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Sunday, November 24, 2013


I love beautiful old buildings, and spend lots of time taking pictures of them.  Scranton has some gorgeous architecture, and it is old.  The day I went to sight see was cold, and I cut the tour pretty short.  What a wimp! 
One of the best places was Café Beignet.  The coffee was excellent, and the beignet was tasty.  The young man who was taking care of the business says the beignet flour comes all the way from Louisiana, and the place is all decked out in a Marde Gras theme.
 How fun!  This young man is from Scranton, lived here all his life.  He was able to tell me some sights to photograph.  Thanks for being interesting and helpful, and cooking me a beignet right before you closed the doors.
The churches in Scranton are huge, old, with fantastic architectural features.  Here is St. Mary's Byzantine Catholic Church, a Greek Orthodox church.
St. Mary's is just one example of fine workmanship here in Scranton.
The detail is so stunning.
St. Peter's Cathedral.

St. Peter's has the domes on it, and is located down town on Wyoming Ave.; it is registered in the National Register of Historic Places.
St. Peter's was built in 1867, and has been remodeled and fancied up since then.  The beautiful stained glass windows were one of the later changes.
St. Luke's Episcopal Church is on Wyoming Avenue,  not far from St. Peter's.  It was completed in 1871.
 One of the doors of St. Luke's.  Magnificent stone work that cannot be done today.
Covenant Presbyterian Church is beautiful and old. 
Leaves are still on the trees, making the walk to the Presbyterian Church more pleasant than ever.
This is on the side of the church;  it is so tall that I would have to back up a long way off to get the entire church in the photo, and then we couldn't see the detail.
Looking on the front entrance side of the church.
The front door entry.
1848 to 1903--I cannot find any history on this  building, but this is the date next to the front door.

In case any person wants to attend worship services, here is the address.
Red Cross is right near the Presbyterian Church, and they have a nice looking place.
 This is the other side of the Red Cross.  All the vines are torn down so it looks kind of shabby, but isn't this bay window elegant?  I would like to have tea in that window, and look out on the street activity.

This is the only Jewish house of worship that I saw.  The stone on the outside is colorful and very unusual.  Temple Israel.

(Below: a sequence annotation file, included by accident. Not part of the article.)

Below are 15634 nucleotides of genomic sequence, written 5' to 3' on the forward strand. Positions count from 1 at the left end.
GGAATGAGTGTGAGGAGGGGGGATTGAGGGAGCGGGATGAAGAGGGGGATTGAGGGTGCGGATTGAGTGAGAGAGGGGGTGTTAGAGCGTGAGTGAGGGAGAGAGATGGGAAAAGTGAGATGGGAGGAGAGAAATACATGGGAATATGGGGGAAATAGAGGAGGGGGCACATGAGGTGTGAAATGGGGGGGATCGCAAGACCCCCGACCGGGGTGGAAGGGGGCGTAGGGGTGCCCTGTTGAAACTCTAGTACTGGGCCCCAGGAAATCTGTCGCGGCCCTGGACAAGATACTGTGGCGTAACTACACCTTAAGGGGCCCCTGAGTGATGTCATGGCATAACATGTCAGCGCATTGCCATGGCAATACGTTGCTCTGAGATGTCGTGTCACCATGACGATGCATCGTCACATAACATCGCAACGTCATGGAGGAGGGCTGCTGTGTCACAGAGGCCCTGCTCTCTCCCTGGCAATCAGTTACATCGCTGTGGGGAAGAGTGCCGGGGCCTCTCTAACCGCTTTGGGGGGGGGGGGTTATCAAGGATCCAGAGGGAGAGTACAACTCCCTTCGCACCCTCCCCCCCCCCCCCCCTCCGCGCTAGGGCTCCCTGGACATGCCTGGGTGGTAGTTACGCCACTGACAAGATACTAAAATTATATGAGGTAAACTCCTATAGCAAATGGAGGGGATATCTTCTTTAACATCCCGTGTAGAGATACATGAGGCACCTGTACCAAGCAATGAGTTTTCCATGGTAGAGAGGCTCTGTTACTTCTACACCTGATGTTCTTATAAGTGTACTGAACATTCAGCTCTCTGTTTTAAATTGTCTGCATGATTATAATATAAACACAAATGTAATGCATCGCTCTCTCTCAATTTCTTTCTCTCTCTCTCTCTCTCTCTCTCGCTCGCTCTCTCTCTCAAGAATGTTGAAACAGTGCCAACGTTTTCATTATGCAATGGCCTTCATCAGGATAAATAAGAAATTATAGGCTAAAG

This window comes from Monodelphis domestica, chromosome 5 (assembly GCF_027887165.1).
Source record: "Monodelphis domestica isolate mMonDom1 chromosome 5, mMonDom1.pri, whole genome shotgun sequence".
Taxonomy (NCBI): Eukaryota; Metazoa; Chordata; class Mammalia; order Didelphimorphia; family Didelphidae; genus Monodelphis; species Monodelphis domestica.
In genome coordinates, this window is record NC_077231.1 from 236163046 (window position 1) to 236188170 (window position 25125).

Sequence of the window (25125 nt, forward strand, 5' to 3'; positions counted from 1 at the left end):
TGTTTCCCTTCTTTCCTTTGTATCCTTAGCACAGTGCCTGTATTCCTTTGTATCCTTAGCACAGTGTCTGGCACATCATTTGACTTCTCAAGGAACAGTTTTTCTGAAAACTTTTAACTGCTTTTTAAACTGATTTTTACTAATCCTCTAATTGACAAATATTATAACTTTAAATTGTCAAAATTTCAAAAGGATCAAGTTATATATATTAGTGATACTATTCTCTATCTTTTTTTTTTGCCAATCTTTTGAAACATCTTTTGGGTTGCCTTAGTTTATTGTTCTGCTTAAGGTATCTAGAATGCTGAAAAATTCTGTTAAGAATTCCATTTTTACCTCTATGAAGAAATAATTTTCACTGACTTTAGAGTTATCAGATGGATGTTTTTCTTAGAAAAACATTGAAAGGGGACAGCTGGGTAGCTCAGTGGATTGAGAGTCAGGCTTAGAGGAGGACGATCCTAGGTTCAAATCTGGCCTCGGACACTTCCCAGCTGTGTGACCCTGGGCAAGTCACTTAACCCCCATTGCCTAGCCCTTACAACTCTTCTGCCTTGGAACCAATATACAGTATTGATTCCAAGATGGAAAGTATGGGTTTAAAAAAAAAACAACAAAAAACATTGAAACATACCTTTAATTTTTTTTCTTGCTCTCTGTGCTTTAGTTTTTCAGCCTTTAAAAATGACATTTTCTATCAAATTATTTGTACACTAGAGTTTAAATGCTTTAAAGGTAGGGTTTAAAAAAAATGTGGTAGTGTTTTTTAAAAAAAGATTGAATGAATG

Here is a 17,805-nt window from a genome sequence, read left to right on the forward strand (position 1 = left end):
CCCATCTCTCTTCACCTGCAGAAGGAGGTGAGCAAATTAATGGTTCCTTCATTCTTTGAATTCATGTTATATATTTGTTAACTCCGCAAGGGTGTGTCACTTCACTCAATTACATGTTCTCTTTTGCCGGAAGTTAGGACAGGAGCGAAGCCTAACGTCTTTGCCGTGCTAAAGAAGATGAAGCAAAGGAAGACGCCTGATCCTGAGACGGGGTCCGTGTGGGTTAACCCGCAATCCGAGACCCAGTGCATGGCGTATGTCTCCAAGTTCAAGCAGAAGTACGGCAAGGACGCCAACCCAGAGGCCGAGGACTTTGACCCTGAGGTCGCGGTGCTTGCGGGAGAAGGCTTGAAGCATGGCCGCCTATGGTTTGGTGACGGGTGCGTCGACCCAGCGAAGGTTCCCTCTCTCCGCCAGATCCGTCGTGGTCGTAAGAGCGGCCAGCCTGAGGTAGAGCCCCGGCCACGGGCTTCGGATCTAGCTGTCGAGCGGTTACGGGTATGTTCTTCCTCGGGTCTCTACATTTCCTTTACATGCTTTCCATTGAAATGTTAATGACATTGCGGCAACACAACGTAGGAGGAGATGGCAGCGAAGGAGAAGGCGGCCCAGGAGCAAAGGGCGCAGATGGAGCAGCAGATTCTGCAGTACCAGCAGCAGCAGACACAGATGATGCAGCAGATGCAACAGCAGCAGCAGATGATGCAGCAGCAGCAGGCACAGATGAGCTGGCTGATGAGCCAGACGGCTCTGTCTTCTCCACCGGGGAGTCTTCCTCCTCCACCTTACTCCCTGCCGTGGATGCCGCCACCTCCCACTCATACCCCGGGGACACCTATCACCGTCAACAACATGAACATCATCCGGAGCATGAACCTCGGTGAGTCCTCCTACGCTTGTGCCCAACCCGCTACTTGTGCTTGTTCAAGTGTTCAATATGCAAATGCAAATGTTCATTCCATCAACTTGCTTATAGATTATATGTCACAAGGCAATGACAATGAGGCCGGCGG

Temple Israel is the only conservative Jewish congregation in Lackawanna County, Pennsylvania.
It also has its own cemetery.
Smurfit Art Center, part of the University of Scranton, is under some sort of construction.  The center was named after Michael W.J. Smurfit (from Ireland).  Smurfit either bought the building or contributed toward buying the church for $125,000.  His sons, Anthony and Michael attended the University of Scranton.
Smurfit Art Center was formerly the John Raymond Memorial Church, and is now class rooms for the University of Scranton.  The U of Scranton was founded in 1888, and is a Catholic and Jesuit university.
The Scranton Preparatory School  is impressive.  The school is for both boys and girls and its main focus is preparing student for a Catholic and Jesuit college.  The beautiful front door has intricate carving and lights.
Scranton Preparatory School carved into the stone above the front door.
Gargoyles are fascinating--not many of them in Jayton, Texas!
This is a better view of the gargoyle.
The Saint Francis Xavier Student Center.
The Dominic and Elizabeth Summa Art and Science Center.
Fancy turret on a building downtown. 
This sign is on the side of the building right over a stairwell.

View of the back of the Prep School.  There are over 800 students who attend classes here.
It looks like a castle to me.  I can't imagine what it would cost to build it today.
St. Nicholas Orthodox Church
It seems that most of the Orthodox churches have gold domes.  St. Nicholas is an example.
Nativity of Our Lord Church is a Catholic Church

 The ground breaking for  Nativity of Our Lord was in 1904 and the dedication for the lower church was in 1905; the dedication for the upper church was in 1914.  The structure cost $75,000.
Close up of an entrance to Nativity of Our Lord Church.
This ornate house has been well preserved, and is in the college area.
Painting this lady is a work of art.  Spray guns can't be used for everything here.
More houses in the college area of town.
 This one appears to be apartments, probably for college kids.

This is the end of the Scranton visit.  This beautiful fence is just one of many old iron fences you can see in this old area of the city.  Isn't it neat how it is all hearts that alternate right side up and upside down?

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